The excuses largely fall into two camps. You have the flat denial, “it wasn’t me” (as they stand next to a large plate full of crumbs with chocolate sauce all over their face). And then you have the you misunderstand me responses:

“My bigoted statements were taken out of context.” (And presumably blown out of all proportion.)

“My misogynistic conversation happened over 20 years ago.” (When I was still more than 50 years of age.)

“My racist tweet was actually referring to a different foreigner.” (None of which are my own immigrant ancestors.)

But it’s when we start making the excuses for them that I really worry.  

“The president may be a murderer but he’s only murdering criminals.” 

“Sometimes you just need a murderer to catch a murderer…” (… and then sometimes you just need to elect them into office. )

But when is such behaviour bad enough? Why do we hold those in positions of power to a different standard from those around us? And why do we make excuses for them?

All of us make excuses for those we support. I’m just wondering at what point we flip our stance and finally say, “ok THAT is not acceptable”.

We’re not consistent. Little Jamie didn’t mean to hurt anyone, they were just playing. Jan wasn’t really lying,  they just didn’t say what actually happened. My son isn’t really racist, he was just using words he heard.

We hold those outside of our circle to a different standard. And we hold those inside our circle to different standards each day depending on how much $h!t we can deal with at that moment in time. (We’re only human, and we all have a limit.)

Maybe we need a checklist of questions:

  • Would I be sacked if I said / did this to my boss? 
  • Would I let my child get away with this? 
  • … 

But a checklist will only work if we also throw out our own checklist of excuses:

  • Ah but home is different from work.
  • Ah but children don’t know any better.

Loon, tit, cock, and booby

… all feature in the names of bird breeds.  

Place names have hilarity too. In Ireland you can find Bastardstown, in the USA we have Big Bone Lick, and from the UK we have Fanny Barks, Brown Willy and Bell End. 

But it’s the onomatopoeic quality of words that delights me the most. Some are just so much fun to say. The shape your mouth has to make and the way you move your tongue to form them is a joy in itself.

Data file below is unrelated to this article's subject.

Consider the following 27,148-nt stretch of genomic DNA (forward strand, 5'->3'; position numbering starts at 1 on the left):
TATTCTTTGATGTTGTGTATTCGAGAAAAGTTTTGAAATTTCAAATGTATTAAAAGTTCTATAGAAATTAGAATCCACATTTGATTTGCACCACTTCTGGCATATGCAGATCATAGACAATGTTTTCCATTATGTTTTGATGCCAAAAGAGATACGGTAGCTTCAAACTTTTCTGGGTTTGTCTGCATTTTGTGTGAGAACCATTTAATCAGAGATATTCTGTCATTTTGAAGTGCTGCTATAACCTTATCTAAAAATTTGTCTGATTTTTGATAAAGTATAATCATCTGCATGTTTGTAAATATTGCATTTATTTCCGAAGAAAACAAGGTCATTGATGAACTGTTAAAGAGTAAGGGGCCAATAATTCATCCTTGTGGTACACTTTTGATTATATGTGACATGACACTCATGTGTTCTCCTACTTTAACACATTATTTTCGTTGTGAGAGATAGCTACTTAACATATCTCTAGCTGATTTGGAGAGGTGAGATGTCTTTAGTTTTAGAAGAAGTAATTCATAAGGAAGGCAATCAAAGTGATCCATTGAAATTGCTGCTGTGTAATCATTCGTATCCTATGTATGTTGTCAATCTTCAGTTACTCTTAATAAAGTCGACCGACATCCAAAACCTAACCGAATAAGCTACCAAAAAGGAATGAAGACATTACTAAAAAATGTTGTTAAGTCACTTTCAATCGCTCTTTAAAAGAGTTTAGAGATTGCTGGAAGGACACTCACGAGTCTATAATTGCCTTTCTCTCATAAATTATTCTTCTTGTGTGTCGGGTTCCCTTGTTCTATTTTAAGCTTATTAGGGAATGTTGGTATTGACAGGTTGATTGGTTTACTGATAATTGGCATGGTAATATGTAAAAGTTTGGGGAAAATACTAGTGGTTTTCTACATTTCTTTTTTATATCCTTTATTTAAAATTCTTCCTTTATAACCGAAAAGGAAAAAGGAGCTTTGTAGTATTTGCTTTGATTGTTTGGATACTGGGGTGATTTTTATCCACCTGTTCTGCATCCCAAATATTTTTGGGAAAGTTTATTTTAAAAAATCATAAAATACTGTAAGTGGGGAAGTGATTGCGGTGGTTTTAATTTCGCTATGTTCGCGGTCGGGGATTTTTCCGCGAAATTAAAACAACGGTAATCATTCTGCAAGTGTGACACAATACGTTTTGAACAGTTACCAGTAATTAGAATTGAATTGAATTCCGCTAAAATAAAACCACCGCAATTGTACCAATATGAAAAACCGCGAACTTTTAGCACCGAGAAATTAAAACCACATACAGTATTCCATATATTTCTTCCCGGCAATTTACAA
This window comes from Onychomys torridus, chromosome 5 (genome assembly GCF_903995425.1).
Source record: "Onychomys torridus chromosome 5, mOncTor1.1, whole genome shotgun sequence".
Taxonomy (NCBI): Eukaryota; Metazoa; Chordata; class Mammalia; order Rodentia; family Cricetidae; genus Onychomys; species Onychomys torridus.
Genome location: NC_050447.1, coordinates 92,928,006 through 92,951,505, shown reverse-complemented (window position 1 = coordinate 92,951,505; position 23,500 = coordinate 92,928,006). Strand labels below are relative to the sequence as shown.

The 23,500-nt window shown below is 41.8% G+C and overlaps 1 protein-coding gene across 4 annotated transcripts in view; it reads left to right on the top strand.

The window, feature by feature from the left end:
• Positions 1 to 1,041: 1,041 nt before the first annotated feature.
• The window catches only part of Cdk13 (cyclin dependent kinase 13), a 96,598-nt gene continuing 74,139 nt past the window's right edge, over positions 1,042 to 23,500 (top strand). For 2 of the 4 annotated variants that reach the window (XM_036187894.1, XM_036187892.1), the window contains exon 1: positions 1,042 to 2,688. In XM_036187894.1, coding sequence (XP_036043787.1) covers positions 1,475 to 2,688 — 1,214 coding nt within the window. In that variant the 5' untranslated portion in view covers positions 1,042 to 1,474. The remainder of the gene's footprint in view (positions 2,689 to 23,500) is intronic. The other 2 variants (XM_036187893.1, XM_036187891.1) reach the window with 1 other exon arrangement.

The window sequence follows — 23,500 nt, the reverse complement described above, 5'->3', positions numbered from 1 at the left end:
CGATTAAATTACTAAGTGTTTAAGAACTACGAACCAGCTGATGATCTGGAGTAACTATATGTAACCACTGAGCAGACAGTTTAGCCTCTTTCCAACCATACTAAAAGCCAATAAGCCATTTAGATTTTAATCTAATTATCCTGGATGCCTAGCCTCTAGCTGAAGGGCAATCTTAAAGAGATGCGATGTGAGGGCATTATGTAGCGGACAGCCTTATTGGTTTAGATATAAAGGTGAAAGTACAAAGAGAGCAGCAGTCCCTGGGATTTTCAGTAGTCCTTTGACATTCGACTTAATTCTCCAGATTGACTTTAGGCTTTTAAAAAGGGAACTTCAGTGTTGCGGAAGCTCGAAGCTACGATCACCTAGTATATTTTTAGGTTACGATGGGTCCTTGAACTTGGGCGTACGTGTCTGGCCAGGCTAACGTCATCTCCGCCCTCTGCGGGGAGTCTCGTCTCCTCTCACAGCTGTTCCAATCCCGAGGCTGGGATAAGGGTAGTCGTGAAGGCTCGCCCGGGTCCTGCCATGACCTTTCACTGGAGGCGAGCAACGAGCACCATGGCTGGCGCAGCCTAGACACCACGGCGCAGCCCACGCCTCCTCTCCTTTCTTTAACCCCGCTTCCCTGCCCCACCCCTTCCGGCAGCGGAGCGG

Words with “oo” in the middle… words ending in “-t” or “-k”… we need these words in our lives. And when the words have a story, an exoticism, a heritage, they are more beautiful still. 

Words like papoose, cacophony, solipsism, baboon, salacious, purple, mama mia, Tuareg… 

I could go on. I already have. Find your words. Say them out loud. Enjoy them. And on that note I’ll leave you with a bushtit.

Your discomfort zone (version 2) 

As the saying goes, if you keep doing what you did, you keep getting what you got. The way we progress is by doing differently. Differently can mean a more uncomfortable version of what you are already doing, or something entirely new. Either way it’s not what we’re inclined to do or else we would be doing it already.

It takes mental effort to put yourself in a place of discomfort, and more to stay there. When I think of this, threshold training comes to mind. A former running coach summed it up quite well: 

“… you know that feeling you have when you get to that running pace where it stops being comfortable, but you’re not throwing up; you can live with it but given a choice you wouldn’t choose to – you’re kind of at the ‘point of yuck’ – that’s your anaerobic threshold. That’s what you’re looking for. Just hold that pace.”

There you go then. Just find that point of yuck and live with it. I can say from experience that the longer you live with it, the less uncomfortable it becomes. It’s just not a natural state, and you can’t live with it all the time. For those other times I recommend whatever hedonistic joy takes your fancy. After living at the point of yuck, I guess you could call this embracing the state of yum.